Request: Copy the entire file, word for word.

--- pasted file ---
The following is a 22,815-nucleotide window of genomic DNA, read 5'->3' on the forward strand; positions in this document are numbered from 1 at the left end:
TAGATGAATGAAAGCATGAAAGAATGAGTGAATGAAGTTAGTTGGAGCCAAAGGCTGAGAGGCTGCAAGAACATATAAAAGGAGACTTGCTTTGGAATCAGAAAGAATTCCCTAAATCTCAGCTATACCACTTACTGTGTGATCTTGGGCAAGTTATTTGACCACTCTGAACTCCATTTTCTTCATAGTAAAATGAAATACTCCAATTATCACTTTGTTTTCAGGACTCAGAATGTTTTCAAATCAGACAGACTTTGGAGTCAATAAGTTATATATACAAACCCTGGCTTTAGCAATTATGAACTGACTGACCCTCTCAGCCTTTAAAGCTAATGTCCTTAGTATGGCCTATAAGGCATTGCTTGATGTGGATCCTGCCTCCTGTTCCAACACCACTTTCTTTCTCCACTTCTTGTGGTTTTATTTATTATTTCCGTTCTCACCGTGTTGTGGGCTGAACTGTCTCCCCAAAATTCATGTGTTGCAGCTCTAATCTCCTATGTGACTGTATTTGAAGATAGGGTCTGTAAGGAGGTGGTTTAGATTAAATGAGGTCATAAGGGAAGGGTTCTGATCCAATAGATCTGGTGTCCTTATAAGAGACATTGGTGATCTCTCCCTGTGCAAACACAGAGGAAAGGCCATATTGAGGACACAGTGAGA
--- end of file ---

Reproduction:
The following is a 22,815-nucleotide window of genomic DNA, read 5'->3' on the forward strand; positions in this document are numbered from 1 at the left end:
TAGATGAATGAAAGCATGAAAGAATGAGTGAATGAAGTTAGTTGGAGCCAAAGGCTGAGAGGCTGCAAGAACATATAAAAGGAGACTTGCTTTGGAATCAGAAAGAATTCCCTAAATCTCAGCTATACCACTTACTGTGTGATCTTGGGCAAGTTATTTGACCACTCTGAACTCCATTTTCTTCATAGTAAAATGAAATACTCCAATTATCACTTTGTTTTCAGGACTCAGAATGTTTTCAAATCAGACAGACTTTGGAGTCAATAAGTTATATATACAAACCCTGGCTTTAGCAATTATGAACTGACTGACCCTCTCAGCCTTTAAAGCTAATGTCCTTAGTATGGCCTATAAGGCATTGCTTGATGTGGATCCTGCCTCCTGTTCCAACACCACTTTCTTTCTCCACTTCTTGTGGTTTTATTTATTATTTCCGTTCTCACCGTGTTGTGGGCTGAACTGTCTCCCCAAAATTCATGTGTTGCAGCTCTAATCTCCTATGTGACTGTATTTGAAGATAGGGTCTGTAAGGAGGTGGTTTAGATTAAATGAGGTCATAAGGGAAGGGTTCTGATCCAATAGATCTGGTGTCCTTATAAGAGACATTGGTGATCTCTCCCTGTGCAAACACAGAGGAAAGGCCATATTGAGGACACAGTGAGA